There have been nine occasions on which successive Grands Prix have featured a new face at the front of the grid. Here’s a list of the consecutive F1 races with maiden polesitters!
1950 British Grand Prix & 1950 Monaco Grand Prix
Unsurprisingly, the first two World Championship races were the first which had consecutive new polesitters. Giuseppe Farina took pole for the first ever World Championship race at the 1950 British Grand Prix, while Juan Manuel Fangio took pole at the next race one week later; the Monaco Grand Prix. Both drivers went on to win the respective races.
1951 British Grand Prix & 1951 German Grand Prix
José Froilán González secured his and Ferrari’s first ever pole position at Silverstone for the 1951 British Grand Prix. Two weeks later, at the Nurburgring, Ferrari were once again on pole but this time with Alberto Ascari, who secured his first of 14 F1 pole positions. Both drivers went on to win both races.
1960 Portuguese Grand Prix & 1960 Italian Grand Prix
It would be almost ten years before the next pair of consecutive races which had new polesitters. John Surtees recorded his first ever pole position with Lotus at the 1960 Portguese Grand Prix, before Phil Hill secured his first pole at the next race at Monza. While Surtees retired in Portugal, Hill converted his maiden pole into a win.
1962 Monaco Grand Prix & 1962 Belgian Grand Prix
Jim Clark took the first of his 33 career poles at the Monaco Grand Prix in June 1962, while Graham Hill took his first pole two weeks later at the Belgian Grand Prix. Neither driver went on to convert their first pole into a win. Clark retired in Monaco, while Hill finished as runner-up to Clark at Spa.
1968 United States Grand Prix & 1968 Mexican Grand Prix
Over six years passed before the next time there were two new polesitters at consecutive races. Mario Andretti took his first pole at home at the 1968 United States Grand Prix, while Jo Siffert claimed his first pole in Mexico. Neither driver converted their pole into a win. While Andretti would secure 18 more poles – though strangely none for the next eight years – Siffert would take just one more pole in his F1 career.
1973 Brazilian Grand Prix & 1973 South African Grand Prix
At the 1973 Brazilian Grand Prix, Ronnie Peterson denied his Brazilian team-mate Emerson Fittipaldi a home pole as he set the fastest qualifying time for the first time in his career. At the next race in South Africa, Denny Hulme secured the first pole of his career. Hulme did not secure his first career pole until 1973, despite having won the World Championship back in 1967. Once again, neither driver converted their maiden pole to a win.
1979 South African Grand Prix & 1979 United States Grand Prix West
Jean-Pierre Jabouille recorded his first pole position at Kyalami for the 1979 South African Grand Prix. At the next race, held over a month later at Long Beach, Gilles Villeneuve secured the first of his two F1 pole positions. Villeneuve went on to win both the South African and American races.
1980 United States Grand Prix & 1981 United States Grand Prix West
The 1980 United States Grand Prix and the 1981 United States Grand Prix West is the only time that the last race of a season and the following first race of a new season have both had new polesitters. Bruno Giacomelli secured the only pole position of his Formula 1 career at Watkins Glen in 1980 with Alfa Romeo, while Riccardo Patrese secured his first pole at the season-opening 1981 United States Grand Prix West, held at Long Beach. Patrese’s pole would be the only pole position for the Arrows team, which raced in F1 between 1978 and 2002.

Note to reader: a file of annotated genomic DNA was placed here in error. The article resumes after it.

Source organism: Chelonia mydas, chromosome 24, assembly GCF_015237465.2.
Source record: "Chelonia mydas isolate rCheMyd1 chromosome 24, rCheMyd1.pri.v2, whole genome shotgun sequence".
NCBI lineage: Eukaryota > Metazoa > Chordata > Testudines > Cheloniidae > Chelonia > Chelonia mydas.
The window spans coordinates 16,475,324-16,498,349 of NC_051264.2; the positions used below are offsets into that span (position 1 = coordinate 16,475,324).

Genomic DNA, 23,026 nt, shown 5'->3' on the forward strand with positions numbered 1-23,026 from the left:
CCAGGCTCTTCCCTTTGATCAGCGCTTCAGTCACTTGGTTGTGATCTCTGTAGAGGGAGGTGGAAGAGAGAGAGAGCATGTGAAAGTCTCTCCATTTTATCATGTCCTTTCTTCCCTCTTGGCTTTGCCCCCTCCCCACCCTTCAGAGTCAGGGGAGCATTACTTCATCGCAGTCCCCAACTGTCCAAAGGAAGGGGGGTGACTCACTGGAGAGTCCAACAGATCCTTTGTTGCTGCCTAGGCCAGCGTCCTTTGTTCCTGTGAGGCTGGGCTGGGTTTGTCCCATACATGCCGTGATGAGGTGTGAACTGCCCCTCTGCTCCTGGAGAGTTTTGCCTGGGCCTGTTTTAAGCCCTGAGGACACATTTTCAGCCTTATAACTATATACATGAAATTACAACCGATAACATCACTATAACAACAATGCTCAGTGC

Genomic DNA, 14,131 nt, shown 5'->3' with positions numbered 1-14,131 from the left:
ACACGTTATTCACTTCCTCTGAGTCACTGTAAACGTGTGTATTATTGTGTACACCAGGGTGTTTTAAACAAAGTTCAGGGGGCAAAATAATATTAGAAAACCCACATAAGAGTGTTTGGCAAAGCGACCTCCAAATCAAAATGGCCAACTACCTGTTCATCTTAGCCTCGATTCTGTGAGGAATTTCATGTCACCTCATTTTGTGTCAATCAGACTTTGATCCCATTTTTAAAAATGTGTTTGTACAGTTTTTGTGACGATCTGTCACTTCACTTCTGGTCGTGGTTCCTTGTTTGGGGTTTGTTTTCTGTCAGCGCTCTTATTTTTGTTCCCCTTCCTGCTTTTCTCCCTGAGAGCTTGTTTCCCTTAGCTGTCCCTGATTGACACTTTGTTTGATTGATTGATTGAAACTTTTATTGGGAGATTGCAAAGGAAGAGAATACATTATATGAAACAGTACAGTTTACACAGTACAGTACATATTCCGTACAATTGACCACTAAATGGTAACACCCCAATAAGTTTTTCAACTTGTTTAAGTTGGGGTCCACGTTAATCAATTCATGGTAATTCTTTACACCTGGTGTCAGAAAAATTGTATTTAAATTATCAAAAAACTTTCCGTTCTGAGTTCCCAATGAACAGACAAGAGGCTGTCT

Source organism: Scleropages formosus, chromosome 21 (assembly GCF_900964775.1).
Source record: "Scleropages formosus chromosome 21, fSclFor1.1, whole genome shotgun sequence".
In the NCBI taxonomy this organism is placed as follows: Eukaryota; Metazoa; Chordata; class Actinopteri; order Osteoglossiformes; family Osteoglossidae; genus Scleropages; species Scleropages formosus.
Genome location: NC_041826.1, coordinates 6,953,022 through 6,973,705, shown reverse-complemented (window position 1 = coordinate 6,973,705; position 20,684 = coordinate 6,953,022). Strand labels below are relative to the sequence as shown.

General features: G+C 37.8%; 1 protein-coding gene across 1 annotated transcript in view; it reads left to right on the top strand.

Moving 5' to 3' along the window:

1994 Belgian Grand Prix & 1994 Italian Grand Prix
It would be 13 years before the next pair of consecutive races to feature new polesitters. Rubens Barrichello secured his first pole position at the 1994 Belgian Grand Prix. Friday qualifying was held in wet conditions. With the track drying at the end of the session, the Jordan drivers were sent out on slick tyres. Barrichello set a lap time which no driver was able to beat due to further rain the following day.
Two weeks later, F1 was at Monza for the Italian Grand Prix and there was another new polesitter. Jean Alesi secured Ferrari’s first pole position in 12 years, while Gerhard Berger ensured Ferrari’s first front row lockout in almost 20 years.
This remains the last of these occurrences, which has not been repeated in almost 30 years. In that period there have been four occasions that there have been two new polesitters in the space of three races.
Note: The above list does not include the Indianapolis 500, when it was a round of the World Championship between 1950 and 1960. If you include these races – at which regular Formula 1 drivers rarely competed – the first three races of the 1950 season is the only time there have been three new consecutive polesitters. If you include the Indianapolis races, there are three other occasions that consecutive rounds of the World Championship had new polesitters: the 1955 Indianapolis 500 & 1955 Belgian Grand Prix, the 1958 Indianapolis 500 & 1958 Belgian Grand Prix and the 1959 Indianapolis 500 & 1959 Dutch Grand Prix.
After graduating in 2015 with a First Class honours degree in English Language and Literature, Nicky Haldenby, a lifelong fan of Formula 1, founded the Lights Out F1 Blog in 2016. The blog has become a firm fan-favourite, delving deep into the sport’s history books and lifting the cover on unusual F1 statistics.
Nicky also writes at F1Destinations and Motorsport Guides and can be heard as the resident stats man on the 2 Soft Compounds Podcast. His work has appeared on WTF1, BadgerGP, motorsport.com, Sky Sports F1 and BBC Radio 5 Live. Nicky is also the host of the F1 Rewind Podcast.